Bleh

About all I can manage right now, but I made it a personal goal to blog at least once a week and it’s not like I have nothing to say.

Coursework deadlines, coursework marking, more coursework deadlines, chasing pupils who don’t meet coursework deadlines, taking on a lot of (too much?) collaborative stuff, writing reports, planning curriculum/SoW updates.

No time for blogging right now, but I did have fun with a video camera, a whiteboard, a Y7 class and the internal components of some old PCs we had knocking around. Not sure how much the kids really got but it was a different lesson and good fun.

Right, to bed. G’night all.

To move on… or not?

It’s difficult decision time in the Hippy household.

It’s also really hard to write this post.

My anonymity is laughable, given the way that I have carefully protected my pseudonym over the years (I originally intended it not to be obvious who I am whenever I posted here, believe it or not) and so colleagues, potential employers, even students may see this. So I must be careful. Tactful. Oh dear.

In short, I’ve seen a Head of Department job at a very good school nearby, have looked round the school and need to make a decision about what to do next.

At the age of 29, I’m an Assistant Head of ICT with an appropriate TLR. Where do I go from here, and when? Do I jump straight in for the Head of Department job? The pastoral side is not for me – I like having a tutor group, but have no intention of becoming a Head of Year or Head of House. Do I wait a little longer to be more settled and comfortable? Do I want to be a Head of Department? What advantages will it offer? Am I better off looking at an e-learning or whole school role?

The advantages of being a HoD seem to be freedom/autonomy, responsibility, money and something good to put on your CV. Where I work I already have the freedom and autonomy, responsiblity is tempered with accountability, the money I’m on isn’t bad (although I could always find a use for more), and the last point is where I’m stuck.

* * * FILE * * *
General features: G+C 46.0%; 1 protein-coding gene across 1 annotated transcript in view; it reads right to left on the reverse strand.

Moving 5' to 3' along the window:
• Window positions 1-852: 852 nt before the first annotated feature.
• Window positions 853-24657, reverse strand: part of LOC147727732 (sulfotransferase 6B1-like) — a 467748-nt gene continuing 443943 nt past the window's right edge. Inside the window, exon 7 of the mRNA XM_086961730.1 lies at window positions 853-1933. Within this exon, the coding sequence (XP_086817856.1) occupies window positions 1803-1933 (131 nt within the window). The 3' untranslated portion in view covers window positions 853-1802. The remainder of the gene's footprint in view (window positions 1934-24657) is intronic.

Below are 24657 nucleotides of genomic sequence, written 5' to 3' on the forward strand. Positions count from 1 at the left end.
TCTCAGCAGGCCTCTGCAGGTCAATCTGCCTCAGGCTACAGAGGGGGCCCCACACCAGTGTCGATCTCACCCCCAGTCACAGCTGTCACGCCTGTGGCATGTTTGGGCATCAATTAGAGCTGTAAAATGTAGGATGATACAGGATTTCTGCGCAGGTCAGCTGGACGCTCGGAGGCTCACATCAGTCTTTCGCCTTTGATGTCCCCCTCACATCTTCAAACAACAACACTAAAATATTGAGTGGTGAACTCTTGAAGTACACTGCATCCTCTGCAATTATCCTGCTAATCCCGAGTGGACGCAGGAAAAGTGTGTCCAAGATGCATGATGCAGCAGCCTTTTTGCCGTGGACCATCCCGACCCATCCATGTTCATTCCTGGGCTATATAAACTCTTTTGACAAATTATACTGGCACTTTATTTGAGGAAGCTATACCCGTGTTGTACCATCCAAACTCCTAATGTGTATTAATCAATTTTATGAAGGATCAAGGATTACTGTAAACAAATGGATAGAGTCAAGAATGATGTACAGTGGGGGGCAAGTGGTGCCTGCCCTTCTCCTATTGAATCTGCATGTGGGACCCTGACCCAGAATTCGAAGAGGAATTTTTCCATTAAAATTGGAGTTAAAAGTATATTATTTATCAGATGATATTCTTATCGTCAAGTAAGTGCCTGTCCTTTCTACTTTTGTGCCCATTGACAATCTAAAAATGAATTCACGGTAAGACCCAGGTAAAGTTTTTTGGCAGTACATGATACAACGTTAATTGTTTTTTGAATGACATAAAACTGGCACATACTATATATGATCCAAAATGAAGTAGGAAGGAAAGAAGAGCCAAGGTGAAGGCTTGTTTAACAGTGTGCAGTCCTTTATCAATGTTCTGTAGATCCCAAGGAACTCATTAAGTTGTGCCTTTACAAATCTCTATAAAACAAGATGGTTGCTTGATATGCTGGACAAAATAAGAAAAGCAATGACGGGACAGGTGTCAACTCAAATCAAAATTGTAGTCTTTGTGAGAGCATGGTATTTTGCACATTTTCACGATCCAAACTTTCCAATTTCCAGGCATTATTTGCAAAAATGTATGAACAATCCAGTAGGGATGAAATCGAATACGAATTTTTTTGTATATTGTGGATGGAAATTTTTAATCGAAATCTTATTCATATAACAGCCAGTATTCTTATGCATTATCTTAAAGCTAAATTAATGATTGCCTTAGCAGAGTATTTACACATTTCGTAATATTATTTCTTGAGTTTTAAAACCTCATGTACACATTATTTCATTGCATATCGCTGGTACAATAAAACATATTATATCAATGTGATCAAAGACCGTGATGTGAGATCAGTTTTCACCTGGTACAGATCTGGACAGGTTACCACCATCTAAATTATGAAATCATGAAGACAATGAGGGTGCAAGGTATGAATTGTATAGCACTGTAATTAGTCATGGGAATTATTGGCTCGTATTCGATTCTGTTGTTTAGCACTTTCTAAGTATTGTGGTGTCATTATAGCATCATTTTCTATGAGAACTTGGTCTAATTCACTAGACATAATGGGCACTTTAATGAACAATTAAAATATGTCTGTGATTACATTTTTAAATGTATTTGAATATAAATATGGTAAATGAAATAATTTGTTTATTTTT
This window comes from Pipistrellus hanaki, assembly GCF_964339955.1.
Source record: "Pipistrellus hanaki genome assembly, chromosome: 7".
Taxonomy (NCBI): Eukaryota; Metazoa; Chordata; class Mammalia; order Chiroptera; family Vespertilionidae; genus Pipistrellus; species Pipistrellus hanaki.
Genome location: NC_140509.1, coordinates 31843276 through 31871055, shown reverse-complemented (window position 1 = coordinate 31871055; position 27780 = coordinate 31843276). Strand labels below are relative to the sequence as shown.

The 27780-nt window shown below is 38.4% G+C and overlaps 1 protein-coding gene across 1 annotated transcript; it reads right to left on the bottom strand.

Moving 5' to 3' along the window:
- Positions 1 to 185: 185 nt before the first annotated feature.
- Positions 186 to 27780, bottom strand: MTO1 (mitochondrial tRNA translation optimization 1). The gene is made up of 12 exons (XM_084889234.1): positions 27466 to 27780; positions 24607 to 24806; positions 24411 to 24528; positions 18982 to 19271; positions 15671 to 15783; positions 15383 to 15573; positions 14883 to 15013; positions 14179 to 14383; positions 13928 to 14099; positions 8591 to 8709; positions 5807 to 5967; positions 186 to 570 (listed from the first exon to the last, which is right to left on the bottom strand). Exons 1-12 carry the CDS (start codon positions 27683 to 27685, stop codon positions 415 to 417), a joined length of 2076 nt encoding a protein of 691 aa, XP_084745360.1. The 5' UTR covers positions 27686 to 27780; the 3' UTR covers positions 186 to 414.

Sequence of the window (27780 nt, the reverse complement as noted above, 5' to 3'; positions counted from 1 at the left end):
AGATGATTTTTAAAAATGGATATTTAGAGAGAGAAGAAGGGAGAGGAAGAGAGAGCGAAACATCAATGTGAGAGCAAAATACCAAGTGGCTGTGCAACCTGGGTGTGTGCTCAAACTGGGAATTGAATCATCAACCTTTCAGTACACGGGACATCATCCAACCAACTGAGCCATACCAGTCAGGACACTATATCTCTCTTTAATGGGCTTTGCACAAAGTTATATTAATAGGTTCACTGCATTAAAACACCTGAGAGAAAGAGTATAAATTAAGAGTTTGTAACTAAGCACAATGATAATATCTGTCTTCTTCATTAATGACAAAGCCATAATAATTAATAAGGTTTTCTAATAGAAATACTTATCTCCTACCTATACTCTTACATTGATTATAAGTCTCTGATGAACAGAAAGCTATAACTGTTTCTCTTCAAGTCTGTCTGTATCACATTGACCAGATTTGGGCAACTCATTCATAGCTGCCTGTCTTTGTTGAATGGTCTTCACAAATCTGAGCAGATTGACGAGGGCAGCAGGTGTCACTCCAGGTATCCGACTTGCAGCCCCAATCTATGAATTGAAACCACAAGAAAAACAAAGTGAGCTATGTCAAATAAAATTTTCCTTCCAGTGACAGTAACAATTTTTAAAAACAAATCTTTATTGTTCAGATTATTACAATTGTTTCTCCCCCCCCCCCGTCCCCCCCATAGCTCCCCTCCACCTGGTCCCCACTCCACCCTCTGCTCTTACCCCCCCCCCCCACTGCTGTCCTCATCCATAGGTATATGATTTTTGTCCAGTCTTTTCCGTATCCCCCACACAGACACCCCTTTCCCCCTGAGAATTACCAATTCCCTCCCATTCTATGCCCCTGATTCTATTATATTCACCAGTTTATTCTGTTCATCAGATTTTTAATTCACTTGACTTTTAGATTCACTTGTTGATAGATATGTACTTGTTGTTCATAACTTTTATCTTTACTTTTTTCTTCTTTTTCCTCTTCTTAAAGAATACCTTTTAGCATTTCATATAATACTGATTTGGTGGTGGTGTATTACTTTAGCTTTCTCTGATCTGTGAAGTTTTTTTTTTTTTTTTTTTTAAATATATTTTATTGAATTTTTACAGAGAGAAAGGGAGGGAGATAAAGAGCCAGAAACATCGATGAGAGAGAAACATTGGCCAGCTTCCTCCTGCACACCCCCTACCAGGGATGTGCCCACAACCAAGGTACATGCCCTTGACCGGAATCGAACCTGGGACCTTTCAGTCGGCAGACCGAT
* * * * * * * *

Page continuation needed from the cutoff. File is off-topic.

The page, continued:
But do I want to take a risk of leaving the school that I love working at, with colleagues I’ve come to know well and like, with students who know me and (generally) respect me and all of the others things that are great about where I work – for the sake of improving my CV?

But if I don’t, will that leave me sat here, unable to move should I want to because I’ve stagnated; procrastinated for too long?

I’m really torn, as you can probably tell. And I can’t really say I’m looking for someone to tell me an answer. This blog is a good way for me to reflect, and the things I haven‘t written have likely helped me as much as the things I have.

A difficult decision indeed…

Glutton for punishment or a terminal procrastinator?

I’m not sure why I do it1. In recent weeks I have:

  • spent an entire day signing every pupil in the school up to the World Maths Day website and collating the maths sets so that password can be distributed
  • created Wordle quizzes based on the text from famous books for World Book Day, along with an online quiz using a Google Form which I still haven’t marked
  • recorded around a dozen Moodle screencasts for my colleagues
  • created resources for a Y9 options evening tomorrow
  • set up an interactive (Google) calendar for the school website
  • made a variety of subtle, but time consuming, alterations to the school website (you update an old logo and find the page it links to is subsequently out of date, and so you have to rewrite a whole page of text…)
  • attempted to enter into negotiations with a major film studio over the use of 50 seconds of soundtrack
  • co-created a wiki about copyright implications in education
  • installed, edited, tweaked, hacked, advertised, recruited for and moderated a school-wide blog

And yesterday I decided that the visiting Cafe Scientifique visitor ought to be recorded and podcasted, rather than simply blogged about.

So here I sit, at 11:10pm, devising disclaimers for our guests to fill in, trying to work out whether I can use PodPress with a WPMU installation, worrying that the media tech returns the mixing desk tomorrow as promised – and I’ve yet to actually do any of the curriculum planning or marking that i need to get done for tomorrow.